Medical decision-making on behalf of young children: Is it time to move to a significant harm threshold? [ONLINE]
Thursday 26th of May 2022 18:15Add event to my calendar
LocationOnline via Zoom (joining link will be circulated via email)
ONLINE ticket holders:
18:15 - 19:15
(Zoom Meeting ‘room’ will be open from 18:00) Please ensure that you have joined before the event is due to start.
This event is expected to end at approximately 19:15 for those with an Online Ticket.
Dress codeSmart Casual
This talk will be led by Dr Cressida Auckland
In recent years, a series of high-profile disputes between the parents of very ill children and their child's medical practitioners have made their way through the courts. In such cases – which include among them that of Charlie Gard, Alfie Evans, Tafida Raqeeb and Alta Fixsler -- all parties believe that the course of action they favour is what is best for the child, yet those parties cannot reach agreement. The question thus arises, of who should have the ultimate say over a child's medical treatment?
The courts have made it clear that they have the authority to make medical decisions on behalf of children and affirmed the orthodox position that the threshold for judicial intervention is the welfare of the child, often referred to as the “best interests” approach. In this talk, I will evaluate that position, exploring whether the current threshold for judicial intervention is too low. This question – which is the subject of a current Bill before Parliament -- raises deeper questions about the relationship between the state and its citizens, and the legitimate boundaries for state interference in family and private life.
It will be argued that many decisions in which such disputes arise are not solely medical decisions, but value decisions. Where the decision about a child rests on these value-judgements, and where there is space for reasonable disagreement, there are good reasons to think that parents, due to their particular relationship to the child, should have the final say over a child's care, unless there is a sufficient reason for them to be overridden. After all, taking respect for difference seriously means being committed to promoting a plurality of values, even (perhaps especially) where you find them disagreeable. Given this, it will be suggested that the authority of parents to take medical decisions should yield only where the parents’ decision carries a “serious risk of significant harm” to the child, at which point the court then has the authority to intervene.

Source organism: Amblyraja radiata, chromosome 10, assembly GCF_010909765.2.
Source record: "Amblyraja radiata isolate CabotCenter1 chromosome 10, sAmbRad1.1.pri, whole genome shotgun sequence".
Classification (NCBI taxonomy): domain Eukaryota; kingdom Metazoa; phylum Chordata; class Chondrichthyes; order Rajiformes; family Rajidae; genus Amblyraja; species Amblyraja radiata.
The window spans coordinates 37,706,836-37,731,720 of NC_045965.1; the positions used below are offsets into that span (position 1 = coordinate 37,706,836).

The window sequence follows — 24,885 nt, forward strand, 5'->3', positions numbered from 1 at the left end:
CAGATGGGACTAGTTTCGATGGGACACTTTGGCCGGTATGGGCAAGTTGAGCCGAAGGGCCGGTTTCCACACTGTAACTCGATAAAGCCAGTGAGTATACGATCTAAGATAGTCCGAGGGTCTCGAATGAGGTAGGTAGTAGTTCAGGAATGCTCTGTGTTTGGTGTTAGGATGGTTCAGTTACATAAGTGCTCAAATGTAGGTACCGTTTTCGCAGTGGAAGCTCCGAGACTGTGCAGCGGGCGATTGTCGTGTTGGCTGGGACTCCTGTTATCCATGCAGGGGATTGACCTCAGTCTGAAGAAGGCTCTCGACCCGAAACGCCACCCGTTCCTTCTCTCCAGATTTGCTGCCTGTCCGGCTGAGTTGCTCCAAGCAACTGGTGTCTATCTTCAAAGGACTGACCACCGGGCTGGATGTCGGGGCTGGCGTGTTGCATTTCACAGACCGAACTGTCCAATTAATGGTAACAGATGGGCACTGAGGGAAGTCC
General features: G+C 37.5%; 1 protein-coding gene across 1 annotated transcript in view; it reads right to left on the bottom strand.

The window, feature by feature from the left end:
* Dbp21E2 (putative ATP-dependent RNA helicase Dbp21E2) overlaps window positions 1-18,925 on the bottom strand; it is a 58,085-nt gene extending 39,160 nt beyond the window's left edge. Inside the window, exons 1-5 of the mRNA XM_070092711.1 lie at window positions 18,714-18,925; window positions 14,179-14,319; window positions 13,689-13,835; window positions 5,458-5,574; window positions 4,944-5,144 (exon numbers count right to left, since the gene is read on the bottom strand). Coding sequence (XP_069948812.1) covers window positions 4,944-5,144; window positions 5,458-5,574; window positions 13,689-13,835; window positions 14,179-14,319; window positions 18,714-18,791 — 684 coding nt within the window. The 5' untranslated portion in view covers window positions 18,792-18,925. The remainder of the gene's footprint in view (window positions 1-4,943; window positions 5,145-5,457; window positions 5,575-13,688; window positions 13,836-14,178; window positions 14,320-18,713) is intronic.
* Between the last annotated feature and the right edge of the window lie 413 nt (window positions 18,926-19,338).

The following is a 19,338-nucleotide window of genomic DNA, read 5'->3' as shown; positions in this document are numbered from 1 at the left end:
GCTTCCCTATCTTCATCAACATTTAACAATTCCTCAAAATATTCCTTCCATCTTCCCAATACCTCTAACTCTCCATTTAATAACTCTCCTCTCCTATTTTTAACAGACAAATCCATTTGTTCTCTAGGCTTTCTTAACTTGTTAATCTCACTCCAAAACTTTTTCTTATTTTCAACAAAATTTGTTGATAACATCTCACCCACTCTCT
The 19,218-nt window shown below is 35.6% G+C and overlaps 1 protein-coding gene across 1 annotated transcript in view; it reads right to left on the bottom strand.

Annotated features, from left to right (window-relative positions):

Dr Cressida Auckland is an Assistant Professor in Medical Law at the London School of Economics, and an Academic Fellow of Middle Temple. Her research focuses in particular on issues relating to capacity, consent and end-of-life decision-making.
Who can Attend
This event is for members only.
Qualifying Session Details
After this session, students should be able to:
- Understand what the legal position is in respect of medical decision-making for young children, including an overview of the recent case law on this issue.
- Identify and evaluate some core arguments for and against raising the threshold for judicial intervention in parental decisions.
- Recognise some of the wider constitutional questions that this issue raises.
- Appraise whether the current law is in need of reform, or not.
Links to the Professional Statement, wider workings of the Bar, administration of justice or a public interest matter
The QS will align with these elements of the professional statement:
- 1.2 / 1.3
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Bookings and Cancellations
Bookings will open at 10:00 AM on Wednesday 06 April 2022.
Members of the Inn can buy tickets online by clicking ‘Add to Cart’. Please note that you must log in to book (if you have not yet created a log-in please register first). Alternatively you can buy tickets from the Treasury Office by calling 020 7427 4800.
Unless the event sells out earlier, booking will close at 16:00 the day before the event.
Where we have a waiting list we will offer your ticket to someone else, so please do cancel your ticket if you are no longer able to attend by emailing firstname.lastname@example.org
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